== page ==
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Thameslink on track

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In June, Siemens concluded the largest deal in its 170-year UK history. Steve Scrimshaw, managing director Siemens Rail Systems UK, reflects on a turbulent couple of years for the company and the highs and lows of one of the most important rail contracts of recent times.

It’s easy for me to say this now, but I never had any doubt that we would achieve contract closure on Thameslink. It is such a strategically important infrastructure project – for us, for UK Government and for the future of the UK rail industry. All the parties involved were 100% committed to getting it right first time.

I’ve said many times, and I’d still reiterate, that I don’t think it is unusual for projects of this size and complexity to take some time to finalise. Having said that, I’m not sure that the sheer complexity of the deal – commercial, operational and financial – was fully anticipated when we were appointed preferred bidder two years ago. And I think it’s fair to say that a large number of people have lived and breathed this contract for a long period of time; not only those who’ve dealt with the detail but also our UK employees who have been instrumental in keeping our business running efficiently day in, day out, without being distracted by speculation or gossip. After all, we play a key role in keeping UK passengers moving by putting 353 trains into service every day around the country. That requirement doesn’t diminish just because we have some additional challenges to deal with.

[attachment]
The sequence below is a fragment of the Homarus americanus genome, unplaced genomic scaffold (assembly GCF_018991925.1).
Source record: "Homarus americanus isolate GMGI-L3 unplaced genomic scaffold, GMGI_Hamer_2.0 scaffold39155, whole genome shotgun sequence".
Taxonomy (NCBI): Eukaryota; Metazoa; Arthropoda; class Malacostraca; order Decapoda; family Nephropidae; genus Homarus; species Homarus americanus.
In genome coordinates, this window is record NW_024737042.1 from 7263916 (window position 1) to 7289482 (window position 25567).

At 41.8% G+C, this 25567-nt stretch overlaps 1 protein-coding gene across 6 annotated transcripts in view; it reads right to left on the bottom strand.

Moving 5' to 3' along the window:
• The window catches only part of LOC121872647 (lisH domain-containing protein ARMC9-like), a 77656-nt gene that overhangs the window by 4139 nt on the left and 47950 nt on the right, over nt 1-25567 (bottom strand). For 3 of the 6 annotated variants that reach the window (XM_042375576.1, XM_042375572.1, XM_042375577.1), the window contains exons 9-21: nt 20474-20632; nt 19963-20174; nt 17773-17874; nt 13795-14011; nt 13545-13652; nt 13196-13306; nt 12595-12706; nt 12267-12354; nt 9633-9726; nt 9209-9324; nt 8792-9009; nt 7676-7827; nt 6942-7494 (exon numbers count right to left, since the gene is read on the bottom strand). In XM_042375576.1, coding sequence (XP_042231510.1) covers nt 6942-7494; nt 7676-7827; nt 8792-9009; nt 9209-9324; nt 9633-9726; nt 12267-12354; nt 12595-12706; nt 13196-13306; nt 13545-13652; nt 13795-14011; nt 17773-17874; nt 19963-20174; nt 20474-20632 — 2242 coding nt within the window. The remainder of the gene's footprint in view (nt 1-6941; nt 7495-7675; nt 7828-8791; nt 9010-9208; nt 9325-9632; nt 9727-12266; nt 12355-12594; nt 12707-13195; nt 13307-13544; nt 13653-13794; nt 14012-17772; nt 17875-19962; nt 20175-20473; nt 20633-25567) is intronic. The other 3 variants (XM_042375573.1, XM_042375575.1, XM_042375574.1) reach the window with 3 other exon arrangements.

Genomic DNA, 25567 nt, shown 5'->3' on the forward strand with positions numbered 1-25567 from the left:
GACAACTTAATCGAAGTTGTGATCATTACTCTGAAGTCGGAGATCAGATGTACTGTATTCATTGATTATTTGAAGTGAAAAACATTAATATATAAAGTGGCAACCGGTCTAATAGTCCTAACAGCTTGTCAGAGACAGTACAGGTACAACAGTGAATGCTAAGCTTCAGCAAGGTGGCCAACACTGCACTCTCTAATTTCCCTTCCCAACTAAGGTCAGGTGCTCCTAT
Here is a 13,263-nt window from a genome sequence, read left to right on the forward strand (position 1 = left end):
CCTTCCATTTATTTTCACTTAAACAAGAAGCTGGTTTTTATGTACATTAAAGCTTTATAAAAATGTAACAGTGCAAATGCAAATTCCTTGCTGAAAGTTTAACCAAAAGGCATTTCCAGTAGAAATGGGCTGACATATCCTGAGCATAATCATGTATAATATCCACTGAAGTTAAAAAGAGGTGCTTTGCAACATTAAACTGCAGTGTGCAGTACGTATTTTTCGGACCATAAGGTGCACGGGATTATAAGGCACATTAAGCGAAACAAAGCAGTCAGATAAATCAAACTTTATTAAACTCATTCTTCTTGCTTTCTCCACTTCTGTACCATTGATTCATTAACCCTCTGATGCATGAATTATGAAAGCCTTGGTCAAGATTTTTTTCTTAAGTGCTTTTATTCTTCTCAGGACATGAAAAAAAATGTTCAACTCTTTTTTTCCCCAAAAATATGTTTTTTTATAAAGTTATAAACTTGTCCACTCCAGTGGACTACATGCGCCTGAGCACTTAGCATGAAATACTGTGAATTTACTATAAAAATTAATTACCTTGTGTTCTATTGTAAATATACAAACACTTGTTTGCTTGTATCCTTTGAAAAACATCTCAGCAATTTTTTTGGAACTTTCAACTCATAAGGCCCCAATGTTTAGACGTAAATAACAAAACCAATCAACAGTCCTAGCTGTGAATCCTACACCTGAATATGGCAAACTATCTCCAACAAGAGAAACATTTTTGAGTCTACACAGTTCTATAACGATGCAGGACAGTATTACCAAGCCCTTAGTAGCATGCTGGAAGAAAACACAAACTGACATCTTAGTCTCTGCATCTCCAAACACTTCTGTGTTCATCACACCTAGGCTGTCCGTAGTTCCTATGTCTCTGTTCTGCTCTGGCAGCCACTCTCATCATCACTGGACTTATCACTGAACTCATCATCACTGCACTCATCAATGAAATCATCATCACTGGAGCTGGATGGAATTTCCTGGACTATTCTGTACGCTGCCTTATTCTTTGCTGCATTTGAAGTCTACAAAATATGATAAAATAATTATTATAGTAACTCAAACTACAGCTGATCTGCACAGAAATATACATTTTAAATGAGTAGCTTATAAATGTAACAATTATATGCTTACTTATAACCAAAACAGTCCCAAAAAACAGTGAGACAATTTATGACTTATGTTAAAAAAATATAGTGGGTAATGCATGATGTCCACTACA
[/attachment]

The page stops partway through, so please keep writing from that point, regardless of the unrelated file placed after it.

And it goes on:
Contracts and more contracts

The significant number of stakeholders involved makes this project very different and challenging. In addition to the Department for Transport and other project partners, a key contractual relationship is with First Capital Connect, the current Thameslink route train operator. They are closely involved in the design and manufacturing process, ensuring the needs of the operator and passengers are met.

If we start to look at the financing aspects of the deal, well then we need to consider the teams from the three equity investors and around 20 banks, plus the various advisors, all of whom had to be completely aligned and in agreement at every stage of the process.

Although it’s easy to refer to ‘the Thameslink contract’ I think it’s also important to highlight that we’re not just talking about one contract,
we’re talking about dozens covering the procurement and subsequent maintenance of the trains, the construction of the depots and the financing related to everything! The number of different contracts and documents that needed to be completed and signed were laid out across eight different rooms. All with multiple copies. In total, the final contract signing process covered around 100 different documents, took two and a half days to complete and involved some 60 people. This was certainly not your average deal.

Depots as well as trains

Two of the contracts covered the construction of the new depots that are being built at Three Bridges (Crawley) and Hornsey (London Borough
of Haringey). It’s appropriate that I mention these new depots as they will play a key role in ensuring that passengers benefit from a greatly improved, more reliable service every day. We’ve appointed VolkerFitzpatrick as our construction partner for these projects as they have a huge amount of expertise in this area and over 70 years’ civil engineering experience in the UK.

Three Bridges depot, which is split into east and west-side facilities either side of the London to Brighton mainline, comprises a five road, 12-car maintenance building with associated stores, workshops and offices, eleven train stabling and servicing roads, two under-bridge widenings, two carriage washing machines, a wheel lathe and all associated depot infrastructure. It is due for completion in 2015.